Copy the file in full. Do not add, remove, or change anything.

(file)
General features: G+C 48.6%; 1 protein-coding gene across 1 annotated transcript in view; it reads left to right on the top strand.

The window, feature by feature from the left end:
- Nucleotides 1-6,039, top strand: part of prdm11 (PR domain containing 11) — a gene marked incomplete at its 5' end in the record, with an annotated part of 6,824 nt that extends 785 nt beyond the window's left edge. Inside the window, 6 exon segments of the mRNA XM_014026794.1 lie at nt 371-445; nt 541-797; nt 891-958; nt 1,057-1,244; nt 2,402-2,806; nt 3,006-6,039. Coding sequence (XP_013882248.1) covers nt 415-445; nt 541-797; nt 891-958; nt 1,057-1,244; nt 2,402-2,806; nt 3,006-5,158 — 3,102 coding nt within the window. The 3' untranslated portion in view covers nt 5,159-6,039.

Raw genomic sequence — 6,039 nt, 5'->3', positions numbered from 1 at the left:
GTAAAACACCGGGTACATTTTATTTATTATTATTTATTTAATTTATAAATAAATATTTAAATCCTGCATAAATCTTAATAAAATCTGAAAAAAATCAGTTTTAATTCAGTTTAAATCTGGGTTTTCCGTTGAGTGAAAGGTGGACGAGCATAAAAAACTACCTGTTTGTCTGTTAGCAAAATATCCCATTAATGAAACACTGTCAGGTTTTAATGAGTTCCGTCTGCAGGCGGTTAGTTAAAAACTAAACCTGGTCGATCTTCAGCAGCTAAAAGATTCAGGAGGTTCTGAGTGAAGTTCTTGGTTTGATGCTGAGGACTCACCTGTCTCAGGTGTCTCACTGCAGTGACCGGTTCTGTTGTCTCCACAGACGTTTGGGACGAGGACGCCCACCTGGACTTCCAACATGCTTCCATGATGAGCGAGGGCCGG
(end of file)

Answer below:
General features: G+C 48.6%; 1 protein-coding gene across 1 annotated transcript in view; it reads left to right on the top strand.

The window, feature by feature from the left end:
- Nucleotides 1-6,039, top strand: part of prdm11 (PR domain containing 11) — a gene marked incomplete at its 5' end in the record, with an annotated part of 6,824 nt that extends 785 nt beyond the window's left edge. Inside the window, 6 exon segments of the mRNA XM_014026794.1 lie at nt 371-445; nt 541-797; nt 891-958; nt 1,057-1,244; nt 2,402-2,806; nt 3,006-6,039. Coding sequence (XP_013882248.1) covers nt 415-445; nt 541-797; nt 891-958; nt 1,057-1,244; nt 2,402-2,806; nt 3,006-5,158 — 3,102 coding nt within the window. The 3' untranslated portion in view covers nt 5,159-6,039.

Raw genomic sequence — 6,039 nt, 5'->3', positions numbered from 1 at the left:
GTAAAACACCGGGTACATTTTATTTATTATTATTTATTTAATTTATAAATAAATATTTAAATCCTGCATAAATCTTAATAAAATCTGAAAAAAATCAGTTTTAATTCAGTTTAAATCTGGGTTTTCCGTTGAGTGAAAGGTGGACGAGCATAAAAAACTACCTGTTTGTCTGTTAGCAAAATATCCCATTAATGAAACACTGTCAGGTTTTAATGAGTTCCGTCTGCAGGCGGTTAGTTAAAAACTAAACCTGGTCGATCTTCAGCAGCTAAAAGATTCAGGAGGTTCTGAGTGAAGTTCTTGGTTTGATGCTGAGGACTCACCTGTCTCAGGTGTCTCACTGCAGTGACCGGTTCTGTTGTCTCCACAGACGTTTGGGACGAGGACGCCCACCTGGACTTCCAACATGCTTCCATGATGAGCGAGGGCCGG